Skylar Kaplan was 13 years old when she made her way from the outfield to the mound at Cooperstown Dreams Park. She had already pitched four innings to start the game, but with the game on the line, and a diminishing lead, Kaplan’s arm was needed to close it out.
The youth tournament weekend in central New York was a career-defining time in Kaplan’s life. Her future was uncertain after youth baseball, but a scout watching her play was starting a league of their own where girls could continue playing competitively.
Six years later, Kaplan is striking out top Division I prospects in the National Junior College Athletic Association with Anne Arundel Community College.
Not long ago, women playing college baseball was unthinkable. Today, it’s more of a reality than ever, with opportunities opening up quickly at all levels of the collegiate game.
“It’s always been my dream to play in college, so it’s kind of surreal that it’s finally here,” Kaplan said. “So many girls get told to switch to softball, which I’ve heard a thousand times, and don’t end up making it this far. It’s so hard to find that one person to say, ‘Yes.’”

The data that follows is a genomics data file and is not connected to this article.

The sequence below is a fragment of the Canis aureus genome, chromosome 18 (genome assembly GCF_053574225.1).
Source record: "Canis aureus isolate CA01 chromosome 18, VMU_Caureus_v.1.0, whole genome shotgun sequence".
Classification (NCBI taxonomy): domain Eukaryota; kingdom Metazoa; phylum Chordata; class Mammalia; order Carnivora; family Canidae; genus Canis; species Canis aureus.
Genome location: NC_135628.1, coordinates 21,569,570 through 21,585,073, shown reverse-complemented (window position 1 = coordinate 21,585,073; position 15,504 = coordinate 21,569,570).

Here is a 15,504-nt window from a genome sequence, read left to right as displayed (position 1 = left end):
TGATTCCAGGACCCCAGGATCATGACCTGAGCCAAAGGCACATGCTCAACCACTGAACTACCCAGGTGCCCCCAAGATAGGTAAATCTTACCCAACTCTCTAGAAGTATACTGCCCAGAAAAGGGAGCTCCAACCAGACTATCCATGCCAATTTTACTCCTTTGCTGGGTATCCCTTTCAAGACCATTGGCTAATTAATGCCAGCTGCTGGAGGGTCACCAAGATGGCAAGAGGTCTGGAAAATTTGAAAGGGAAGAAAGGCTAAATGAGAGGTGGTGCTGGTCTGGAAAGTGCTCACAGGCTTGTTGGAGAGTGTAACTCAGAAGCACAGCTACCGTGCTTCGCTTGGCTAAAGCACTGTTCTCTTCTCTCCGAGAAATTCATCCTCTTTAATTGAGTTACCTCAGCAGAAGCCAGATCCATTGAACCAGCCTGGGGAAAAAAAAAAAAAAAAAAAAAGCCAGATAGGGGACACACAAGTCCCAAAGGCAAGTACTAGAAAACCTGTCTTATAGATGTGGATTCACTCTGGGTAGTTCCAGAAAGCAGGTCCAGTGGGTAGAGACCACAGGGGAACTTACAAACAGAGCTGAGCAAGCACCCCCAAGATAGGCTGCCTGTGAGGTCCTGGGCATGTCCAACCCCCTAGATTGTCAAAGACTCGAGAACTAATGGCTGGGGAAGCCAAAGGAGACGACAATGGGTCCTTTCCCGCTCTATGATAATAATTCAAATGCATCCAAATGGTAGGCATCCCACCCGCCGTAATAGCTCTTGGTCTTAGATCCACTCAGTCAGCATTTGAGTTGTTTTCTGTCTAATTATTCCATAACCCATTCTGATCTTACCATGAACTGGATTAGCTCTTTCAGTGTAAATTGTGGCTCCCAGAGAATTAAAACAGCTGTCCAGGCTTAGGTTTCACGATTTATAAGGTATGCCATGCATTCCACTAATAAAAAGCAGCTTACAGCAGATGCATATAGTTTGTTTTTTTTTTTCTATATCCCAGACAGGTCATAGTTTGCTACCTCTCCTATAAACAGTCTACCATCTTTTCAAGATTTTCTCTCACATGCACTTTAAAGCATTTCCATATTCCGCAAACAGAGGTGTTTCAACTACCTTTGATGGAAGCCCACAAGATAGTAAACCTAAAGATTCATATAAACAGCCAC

Some college programs — over 130 to be a little more exact — committed to allowing women try out for their men’s collegiate baseball roster after Baseball for All founder Justine Siegal reached out to teams across the country via Twitter, email and LinkedIn.
Boston College and the University of Arizona are two of the Division I schools that are open to the best prospects joining their team in the chase to win it all in Omaha, regardless of their gender. It’s a step closer to the gender equity Baseball For All, an organization that creates opportunities for girls and women in baseball, is trying to achieve in the sport.
Read the full piece at MLB.com . Photo courtesy of Baseball For All & M. Zimmerman.